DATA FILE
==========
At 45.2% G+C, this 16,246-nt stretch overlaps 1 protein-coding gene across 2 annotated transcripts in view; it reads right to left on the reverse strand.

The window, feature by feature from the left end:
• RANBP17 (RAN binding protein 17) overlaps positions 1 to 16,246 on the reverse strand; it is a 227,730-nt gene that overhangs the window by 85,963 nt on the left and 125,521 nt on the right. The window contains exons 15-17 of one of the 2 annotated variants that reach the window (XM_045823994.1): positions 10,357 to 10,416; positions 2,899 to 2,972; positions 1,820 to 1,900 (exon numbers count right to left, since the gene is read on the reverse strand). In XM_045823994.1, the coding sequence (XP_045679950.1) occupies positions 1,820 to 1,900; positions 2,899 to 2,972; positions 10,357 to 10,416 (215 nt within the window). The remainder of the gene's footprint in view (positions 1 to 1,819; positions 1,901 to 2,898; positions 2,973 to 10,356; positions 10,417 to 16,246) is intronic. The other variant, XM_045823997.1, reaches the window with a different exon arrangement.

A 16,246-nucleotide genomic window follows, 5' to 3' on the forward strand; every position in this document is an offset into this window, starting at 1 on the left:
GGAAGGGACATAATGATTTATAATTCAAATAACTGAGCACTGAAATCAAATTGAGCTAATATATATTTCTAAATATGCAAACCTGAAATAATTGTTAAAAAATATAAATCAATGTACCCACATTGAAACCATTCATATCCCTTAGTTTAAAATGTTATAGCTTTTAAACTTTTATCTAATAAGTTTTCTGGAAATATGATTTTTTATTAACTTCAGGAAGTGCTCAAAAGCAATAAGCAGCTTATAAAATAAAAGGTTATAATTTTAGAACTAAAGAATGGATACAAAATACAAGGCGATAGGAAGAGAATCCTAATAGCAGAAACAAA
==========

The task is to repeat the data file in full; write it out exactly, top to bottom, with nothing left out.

At 45.2% G+C, this 16,246-nt stretch overlaps 1 protein-coding gene across 2 annotated transcripts in view; it reads right to left on the reverse strand.

The window, feature by feature from the left end:
• RANBP17 (RAN binding protein 17) overlaps positions 1 to 16,246 on the reverse strand; it is a 227,730-nt gene that overhangs the window by 85,963 nt on the left and 125,521 nt on the right. The window contains exons 15-17 of one of the 2 annotated variants that reach the window (XM_045823994.1): positions 10,357 to 10,416; positions 2,899 to 2,972; positions 1,820 to 1,900 (exon numbers count right to left, since the gene is read on the reverse strand). In XM_045823994.1, the coding sequence (XP_045679950.1) occupies positions 1,820 to 1,900; positions 2,899 to 2,972; positions 10,357 to 10,416 (215 nt within the window). The remainder of the gene's footprint in view (positions 1 to 1,819; positions 1,901 to 2,898; positions 2,973 to 10,356; positions 10,417 to 16,246) is intronic. The other variant, XM_045823997.1, reaches the window with a different exon arrangement.

A 16,246-nucleotide genomic window follows, 5' to 3' on the forward strand; every position in this document is an offset into this window, starting at 1 on the left:
GGAAGGGACATAATGATTTATAATTCAAATAACTGAGCACTGAAATCAAATTGAGCTAATATATATTTCTAAATATGCAAACCTGAAATAATTGTTAAAAAATATAAATCAATGTACCCACATTGAAACCATTCATATCCCTTAGTTTAAAATGTTATAGCTTTTAAACTTTTATCTAATAAGTTTTCTGGAAATATGATTTTTTATTAACTTCAGGAAGTGCTCAAAAGCAATAAGCAGCTTATAAAATAAAAGGTTATAATTTTAGAACTAAAGAATGGATACAAAATACAAGGCGATAGGAAGAGAATCCTAATAGCAGAAACAAA